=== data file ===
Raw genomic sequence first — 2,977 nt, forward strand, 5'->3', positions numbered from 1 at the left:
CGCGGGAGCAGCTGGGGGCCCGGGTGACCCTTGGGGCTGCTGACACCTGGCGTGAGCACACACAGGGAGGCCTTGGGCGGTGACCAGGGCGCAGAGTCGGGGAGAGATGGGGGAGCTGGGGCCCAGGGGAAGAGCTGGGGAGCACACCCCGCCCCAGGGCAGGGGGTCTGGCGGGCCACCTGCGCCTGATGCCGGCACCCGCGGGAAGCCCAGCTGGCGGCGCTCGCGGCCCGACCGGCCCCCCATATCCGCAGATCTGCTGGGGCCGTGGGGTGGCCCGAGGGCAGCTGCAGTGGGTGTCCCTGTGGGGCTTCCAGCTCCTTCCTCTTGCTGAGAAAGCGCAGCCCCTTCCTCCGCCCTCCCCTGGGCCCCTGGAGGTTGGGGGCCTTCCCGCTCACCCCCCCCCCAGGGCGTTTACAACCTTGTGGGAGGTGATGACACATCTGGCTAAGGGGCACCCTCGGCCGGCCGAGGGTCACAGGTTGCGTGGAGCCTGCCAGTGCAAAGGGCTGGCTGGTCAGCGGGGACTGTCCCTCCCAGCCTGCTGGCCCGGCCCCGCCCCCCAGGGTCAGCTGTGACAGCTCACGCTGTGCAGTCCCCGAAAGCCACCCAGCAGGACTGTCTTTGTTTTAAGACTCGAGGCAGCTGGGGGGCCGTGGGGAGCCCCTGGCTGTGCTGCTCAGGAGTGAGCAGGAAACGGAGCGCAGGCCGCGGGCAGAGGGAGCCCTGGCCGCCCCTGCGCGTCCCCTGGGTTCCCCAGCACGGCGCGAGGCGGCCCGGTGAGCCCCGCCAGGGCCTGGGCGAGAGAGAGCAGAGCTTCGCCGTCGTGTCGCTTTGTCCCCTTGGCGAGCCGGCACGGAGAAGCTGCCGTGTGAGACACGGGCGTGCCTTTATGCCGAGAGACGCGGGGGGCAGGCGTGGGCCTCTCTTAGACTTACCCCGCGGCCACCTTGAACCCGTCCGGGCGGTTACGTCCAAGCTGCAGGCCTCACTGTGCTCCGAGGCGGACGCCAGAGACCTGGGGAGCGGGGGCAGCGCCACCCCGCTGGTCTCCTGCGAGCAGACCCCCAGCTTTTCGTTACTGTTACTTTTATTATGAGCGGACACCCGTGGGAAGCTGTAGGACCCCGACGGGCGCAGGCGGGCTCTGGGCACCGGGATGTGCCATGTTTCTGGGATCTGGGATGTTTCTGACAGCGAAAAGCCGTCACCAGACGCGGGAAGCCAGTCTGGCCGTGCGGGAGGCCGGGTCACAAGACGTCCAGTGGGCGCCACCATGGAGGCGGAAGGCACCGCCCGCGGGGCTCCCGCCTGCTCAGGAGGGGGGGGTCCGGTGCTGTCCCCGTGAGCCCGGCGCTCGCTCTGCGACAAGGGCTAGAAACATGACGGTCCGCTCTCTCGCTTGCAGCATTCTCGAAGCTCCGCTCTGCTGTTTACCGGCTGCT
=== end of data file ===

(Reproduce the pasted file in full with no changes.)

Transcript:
Raw genomic sequence first — 2,977 nt, forward strand, 5'->3', positions numbered from 1 at the left:
CGCGGGAGCAGCTGGGGGCCCGGGTGACCCTTGGGGCTGCTGACACCTGGCGTGAGCACACACAGGGAGGCCTTGGGCGGTGACCAGGGCGCAGAGTCGGGGAGAGATGGGGGAGCTGGGGCCCAGGGGAAGAGCTGGGGAGCACACCCCGCCCCAGGGCAGGGGGTCTGGCGGGCCACCTGCGCCTGATGCCGGCACCCGCGGGAAGCCCAGCTGGCGGCGCTCGCGGCCCGACCGGCCCCCCATATCCGCAGATCTGCTGGGGCCGTGGGGTGGCCCGAGGGCAGCTGCAGTGGGTGTCCCTGTGGGGCTTCCAGCTCCTTCCTCTTGCTGAGAAAGCGCAGCCCCTTCCTCCGCCCTCCCCTGGGCCCCTGGAGGTTGGGGGCCTTCCCGCTCACCCCCCCCCCAGGGCGTTTACAACCTTGTGGGAGGTGATGACACATCTGGCTAAGGGGCACCCTCGGCCGGCCGAGGGTCACAGGTTGCGTGGAGCCTGCCAGTGCAAAGGGCTGGCTGGTCAGCGGGGACTGTCCCTCCCAGCCTGCTGGCCCGGCCCCGCCCCCCAGGGTCAGCTGTGACAGCTCACGCTGTGCAGTCCCCGAAAGCCACCCAGCAGGACTGTCTTTGTTTTAAGACTCGAGGCAGCTGGGGGGCCGTGGGGAGCCCCTGGCTGTGCTGCTCAGGAGTGAGCAGGAAACGGAGCGCAGGCCGCGGGCAGAGGGAGCCCTGGCCGCCCCTGCGCGTCCCCTGGGTTCCCCAGCACGGCGCGAGGCGGCCCGGTGAGCCCCGCCAGGGCCTGGGCGAGAGAGAGCAGAGCTTCGCCGTCGTGTCGCTTTGTCCCCTTGGCGAGCCGGCACGGAGAAGCTGCCGTGTGAGACACGGGCGTGCCTTTATGCCGAGAGACGCGGGGGGCAGGCGTGGGCCTCTCTTAGACTTACCCCGCGGCCACCTTGAACCCGTCCGGGCGGTTACGTCCAAGCTGCAGGCCTCACTGTGCTCCGAGGCGGACGCCAGAGACCTGGGGAGCGGGGGCAGCGCCACCCCGCTGGTCTCCTGCGAGCAGACCCCCAGCTTTTCGTTACTGTTACTTTTATTATGAGCGGACACCCGTGGGAAGCTGTAGGACCCCGACGGGCGCAGGCGGGCTCTGGGCACCGGGATGTGCCATGTTTCTGGGATCTGGGATGTTTCTGACAGCGAAAAGCCGTCACCAGACGCGGGAAGCCAGTCTGGCCGTGCGGGAGGCCGGGTCACAAGACGTCCAGTGGGCGCCACCATGGAGGCGGAAGGCACCGCCCGCGGGGCTCCCGCCTGCTCAGGAGGGGGGGGTCCGGTGCTGTCCCCGTGAGCCCGGCGCTCGCTCTGCGACAAGGGCTAGAAACATGACGGTCCGCTCTCTCGCTTGCAGCATTCTCGAAGCTCCGCTCTGCTGTTTACCGGCTGCT